Music business and lockdown—has the industry gone digital?
What rock music once meant is in many ways a shadow of its former self. Honest and shameless guitar music, was increasingly displaced as the most important global youth culture and lost in meaninglessness of today's pop understanding. The zeitgeist has a completely different name: Hip-Hop. Without a doubt, rap music as a genre is unmatched in its opulence and even after years of maximalism, and is the great cultural influence of the 21st century.
The much-cited "death of the guitar" is a real consensus in this context today. Streaming figures, charts, critics and headlines prove dead of a dying species. What guitar rock needs as a form of expression today is not a nostalgic soul recited over and over again, but innovation and relevance: An inspiring and genuine musical energy between saturated party culture and progressive-provocative rock'n'roll.
Fascinatingly clear, a band from Brighton has played up this dynamic without dismissing itself in a moment yesterday. Royal Blood, a duo in the face of their own everyday realism of British suburban kids, decided back in 2013 to conjure up their own musical violence out of nowhere. With a fun self-image and palpable euphoria, Michael Kerr and Ben Thatcher convinced rocket-like, with their mixture of experimental-rapid rock with pop attitude, and presented in recent years, not least rare moment of advanced guitar music.
Radical and simple, they brilliantly played a sound that was at the same time familiar, yet refreshing, as usually bigger bands do. The latter is undoubtedly due to the way Michael Kerr treats his beat-setting bass as a swinging electric guitar and tops it off with his not flawless vocals. The really clear and focused drumming of Ben Thatcher brings Kerr's raunchy class into rhythmic symbiosis and drives his melodic intensity through the full length of their pertinent songs. Amazingly, now, their wild ride through the world of rock'n'roll, which has been going on for several years, revels especially in their new uber-hit "Boilermakers" and makes this almost stereotypical experience the central theme of their new album.
If you look at today's rock music, you can see that there is still a lot being released worldwide. Due to its more and more missing presence, it is possibly only a little more difficult to find it. Much of it tries to evoke the old spirit of past eras without allowing new influences. It's about breaking genre boundaries and escaping from what already exists. Just the past of the genre showed it in the 60s and 70s enough that a fusion of styles made the genre what it was in its heyday and still is today. Pop as a whole always went through the most diverse phases of its greatest musical influences. For example, back then it was jazz and today it is rap music that changed. Hip-hop and pop have taken the place of the most influential musical genres and lowered the status of rock. Whether this decline remains temporary depends on how new generations treat the genre itself. The future of rock music must be renegotiated in creative ways. Royal Blood seems to have taken this path.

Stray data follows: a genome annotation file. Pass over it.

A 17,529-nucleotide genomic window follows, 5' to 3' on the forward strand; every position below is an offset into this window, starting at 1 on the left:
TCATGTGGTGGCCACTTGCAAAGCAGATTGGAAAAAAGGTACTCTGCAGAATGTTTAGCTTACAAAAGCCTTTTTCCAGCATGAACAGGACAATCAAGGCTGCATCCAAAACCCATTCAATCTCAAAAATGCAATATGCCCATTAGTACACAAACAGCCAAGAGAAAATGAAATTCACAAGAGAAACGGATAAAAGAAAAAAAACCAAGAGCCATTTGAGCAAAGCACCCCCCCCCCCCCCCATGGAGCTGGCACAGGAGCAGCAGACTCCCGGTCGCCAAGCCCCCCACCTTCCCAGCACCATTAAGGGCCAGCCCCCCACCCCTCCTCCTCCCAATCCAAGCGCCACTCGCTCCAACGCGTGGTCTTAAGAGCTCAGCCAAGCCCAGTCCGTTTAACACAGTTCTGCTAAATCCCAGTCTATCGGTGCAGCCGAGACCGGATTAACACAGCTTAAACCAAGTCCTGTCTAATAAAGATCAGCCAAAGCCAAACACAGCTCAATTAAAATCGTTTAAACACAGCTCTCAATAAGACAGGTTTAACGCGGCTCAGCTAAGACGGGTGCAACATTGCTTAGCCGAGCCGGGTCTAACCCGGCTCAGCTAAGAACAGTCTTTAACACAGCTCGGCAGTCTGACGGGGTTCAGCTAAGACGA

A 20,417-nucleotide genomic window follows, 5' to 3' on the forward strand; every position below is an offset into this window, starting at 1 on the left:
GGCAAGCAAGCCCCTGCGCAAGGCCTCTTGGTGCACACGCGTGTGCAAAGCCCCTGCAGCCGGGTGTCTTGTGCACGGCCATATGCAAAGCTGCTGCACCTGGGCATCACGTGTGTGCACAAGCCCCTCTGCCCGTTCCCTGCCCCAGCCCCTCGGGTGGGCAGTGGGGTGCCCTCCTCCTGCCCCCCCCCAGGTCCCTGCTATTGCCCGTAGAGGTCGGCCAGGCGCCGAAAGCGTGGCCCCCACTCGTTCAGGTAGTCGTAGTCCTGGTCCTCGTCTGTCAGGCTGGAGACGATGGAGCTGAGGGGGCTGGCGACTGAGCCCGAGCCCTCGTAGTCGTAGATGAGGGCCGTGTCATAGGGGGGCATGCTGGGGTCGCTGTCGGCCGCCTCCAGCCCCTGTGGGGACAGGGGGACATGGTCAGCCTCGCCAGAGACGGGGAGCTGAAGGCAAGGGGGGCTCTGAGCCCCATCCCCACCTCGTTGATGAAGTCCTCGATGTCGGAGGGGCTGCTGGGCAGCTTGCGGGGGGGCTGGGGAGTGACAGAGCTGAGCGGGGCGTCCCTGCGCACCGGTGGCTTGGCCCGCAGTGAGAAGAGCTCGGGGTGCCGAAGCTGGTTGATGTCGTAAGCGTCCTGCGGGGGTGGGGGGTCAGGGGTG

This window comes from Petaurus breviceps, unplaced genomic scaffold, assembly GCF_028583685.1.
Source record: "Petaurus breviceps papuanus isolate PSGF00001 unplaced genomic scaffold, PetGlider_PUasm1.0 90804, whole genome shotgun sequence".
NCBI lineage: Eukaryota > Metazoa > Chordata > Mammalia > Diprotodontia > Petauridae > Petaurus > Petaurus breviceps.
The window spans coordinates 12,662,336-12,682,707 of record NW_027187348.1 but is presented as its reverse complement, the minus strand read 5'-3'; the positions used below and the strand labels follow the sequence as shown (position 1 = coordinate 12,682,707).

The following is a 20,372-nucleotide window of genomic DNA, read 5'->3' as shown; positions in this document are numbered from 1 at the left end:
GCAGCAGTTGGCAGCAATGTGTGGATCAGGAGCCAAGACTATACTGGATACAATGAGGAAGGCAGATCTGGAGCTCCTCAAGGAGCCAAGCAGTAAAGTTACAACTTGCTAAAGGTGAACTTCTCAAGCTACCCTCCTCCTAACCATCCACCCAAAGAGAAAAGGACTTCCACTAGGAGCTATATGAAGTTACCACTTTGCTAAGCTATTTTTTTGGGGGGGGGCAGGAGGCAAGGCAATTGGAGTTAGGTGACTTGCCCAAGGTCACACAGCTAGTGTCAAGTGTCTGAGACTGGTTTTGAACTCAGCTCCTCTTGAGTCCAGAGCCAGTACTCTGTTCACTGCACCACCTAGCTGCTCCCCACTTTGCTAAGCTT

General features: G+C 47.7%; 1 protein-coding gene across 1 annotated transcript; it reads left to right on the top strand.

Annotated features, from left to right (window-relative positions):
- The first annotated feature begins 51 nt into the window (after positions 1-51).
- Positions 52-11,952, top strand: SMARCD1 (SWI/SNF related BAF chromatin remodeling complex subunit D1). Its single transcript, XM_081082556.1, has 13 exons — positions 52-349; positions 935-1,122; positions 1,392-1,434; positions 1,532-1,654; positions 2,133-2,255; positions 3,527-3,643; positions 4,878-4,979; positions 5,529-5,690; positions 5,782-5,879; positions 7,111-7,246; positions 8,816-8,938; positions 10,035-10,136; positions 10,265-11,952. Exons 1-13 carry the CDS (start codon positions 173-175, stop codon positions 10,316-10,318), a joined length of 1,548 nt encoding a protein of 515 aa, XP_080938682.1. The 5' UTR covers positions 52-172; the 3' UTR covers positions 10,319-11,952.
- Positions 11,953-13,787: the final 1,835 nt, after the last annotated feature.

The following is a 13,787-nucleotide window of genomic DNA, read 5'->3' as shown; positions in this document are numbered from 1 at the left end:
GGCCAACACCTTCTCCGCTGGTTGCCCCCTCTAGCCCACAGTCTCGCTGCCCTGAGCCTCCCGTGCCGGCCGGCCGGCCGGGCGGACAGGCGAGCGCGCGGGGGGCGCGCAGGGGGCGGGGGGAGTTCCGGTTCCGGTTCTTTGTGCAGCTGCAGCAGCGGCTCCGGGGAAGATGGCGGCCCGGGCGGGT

All songs of the ninth album "Typhoons" audible up to here have followed this credo. On no sound track the duo loses its image to itself. That the singles are Royal Blood songs is unmistakable. The central spirit of the band that haunts each song is driven through each song by powerful drumming and accurately picked up by Kerr`s distorted bass and somberly connoted vocals. And in doing so, it seems that the band has pretty well understood what disco is. Because a quite present stylistic feature of the new record seems to be influences of electronic music. Some edges of the songs are strongly reminiscent of the hysterical-electronic music of Justice or Daft Punk. And then came "Boilermakers."
The as here previously titled "Überhit", lives out after the previously light disco moments in a completely different direction. What happens here is probably not least because this song comes from the pen of the king of Queens of the Stone Age. No one less than Joshua Homme was significantly involved in "Boilermakers", which is not least clearly responsible for the sound image. The content of the song also makes it clear, the momentum of the central theme, the new album. Royal Blood experienced and did what many rock stars just do and make the abstinence to alcohol and drugs responsible for their own development on their new album. The last years passed as if in intoxication and how that must feel, makes "Boilermaker" experienceable. The symbiosis of Stoner and Brit Rock with desert ambience succeeds. Such a driving honest and authentic rock song should finally be the proof that Royal Blood are one of the few bands that bring together the spirit of past days, the courage to change and somehow sound new without being alien. Their brilliant success speaks for it.
Audibly, the band floats so consistently longing probably their first highlight of their still young discography. Because for the genre they set an unprecedented exclamation mark with their music. Honest rock'n'roll that transcends borders and can somehow be pop, reviving the old spirit without getting lost in nostalgia, is one of these new creative and courageous ways to deal with the genre and treat the rock of today in a new way.
Originally published on April 27, 2021, updated on January 7, 2022